Last week, the Verona Board of Education devoted most of its meeting to a presentation about its plans for a referendum. That meeting, which you can view here, answered some questions about the project–and left many others unanswered. The vote on the referendum won’t come until next spring, but there’s lots of work that still has to happen, which means lots of opportunities for the voters of Verona to shape a project that will have an impact on their wallets for decades to come. Remember, you no longer have the right to vote on the yearly school budget. So here are some questions to consider:
1. Why are we doing this?
Verona’s schools are old. Five of our six schools date from the late 1920s or early 1930s. Our newest school is Verona High School, which was completed in 1956. Old buildings need maintenance and cuts to school budgets over the years have in many ways hit building maintenance the hardest.
The BOE’s annual budget for buildings and grounds spending is $2.5 million, but much of that is allocated for everything but maintenance. Salaries for custodians total almost $1.4 million and we spend $620,000 on gas and electric bills. The operating budget is now just $350,000, down from $495,000 for the 1998-99 school year, and of that, only $200,000 is available for repairs and improvements. The rest is spent on fixed recurring costs like the fire alarm system and custodial supplies.
The buildings are showing their age: There are spots on the facade at Brookdale where the bricks have pulled away by an inch or more. Masonry repairs are also needed at H.B. Whitehorne and Forest.
And when Verona’s schools were built, they weren’t built with things that are deemed essential in schools now, like computer networks and high security doors and windows. The referendum would add a district-wide computer network so that Wi-Fi could be used in every classroom and so that Verona could administer a new test that the state Department of Education is mandating, but not paying for. Tech upgrades alone amount to about $500,000. We must also improve school security: 61 doors are slated for replacement at all six buildings so that they will close properly and be fitted with surveillance cameras and, possibly, alarms. The referendum would also fund the application of a protective film on ground-floor windows so that they could not easily be shattered by intruders or bad weather.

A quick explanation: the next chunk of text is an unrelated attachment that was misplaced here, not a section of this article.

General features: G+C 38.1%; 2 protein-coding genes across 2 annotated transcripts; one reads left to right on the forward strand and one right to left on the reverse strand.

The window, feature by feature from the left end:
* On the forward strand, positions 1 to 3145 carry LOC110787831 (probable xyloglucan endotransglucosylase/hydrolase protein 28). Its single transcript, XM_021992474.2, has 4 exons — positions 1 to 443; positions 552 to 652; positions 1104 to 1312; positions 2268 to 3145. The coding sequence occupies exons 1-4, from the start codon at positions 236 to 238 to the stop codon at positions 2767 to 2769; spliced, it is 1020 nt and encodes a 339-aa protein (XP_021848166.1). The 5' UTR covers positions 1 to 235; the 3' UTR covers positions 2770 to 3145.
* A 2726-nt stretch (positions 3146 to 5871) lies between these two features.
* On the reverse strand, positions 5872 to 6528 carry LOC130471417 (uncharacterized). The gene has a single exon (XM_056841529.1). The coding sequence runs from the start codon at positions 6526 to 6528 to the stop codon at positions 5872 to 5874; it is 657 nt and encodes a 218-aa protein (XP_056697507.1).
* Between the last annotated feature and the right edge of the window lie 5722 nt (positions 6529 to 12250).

Question 2: Where will we spend the money?
And teachers are working without a contract for two years.
Why should our tax dollars go to pay for unfunded but mandated testing? The PARCC is just a corporate money grab. It is obscene that parents have to fund unnecessary testing that takes precious time away from actual learning. Is there a specific amount of money dedicated to the implementation of PARCC, and if so, what is this amount? Parents need to be aware of the impact of data mining associated with the PARCC. Is there any way we can start a group opt out movement? Testing will show what we already know about our superior students and terrific teachers. Think of what we could do with the money that is going to be wasted on corporate testing.
Besides the obvious school properties what else does the Board of Education own in Verona??? I can’t seem to find that answer anywhere.I think its worth knowing when considering any plans to go forward.
The district used to own one of the houses on Gould Street opposite HBW, and the superintendent’s office was there. But that was sold many years ago.
At the last BOE meeting in October, the dollar amount was announced as $17 million by John Quattrocchi for the referendum. Makes me wonder how much will it really be up to by the time we have the final plan.
For the amount of money spent on the last referendum and the current proposal, a new school could have built. Consolidating 2 or more schools, making in “green” to cut costs in heating, cooling and upkeep.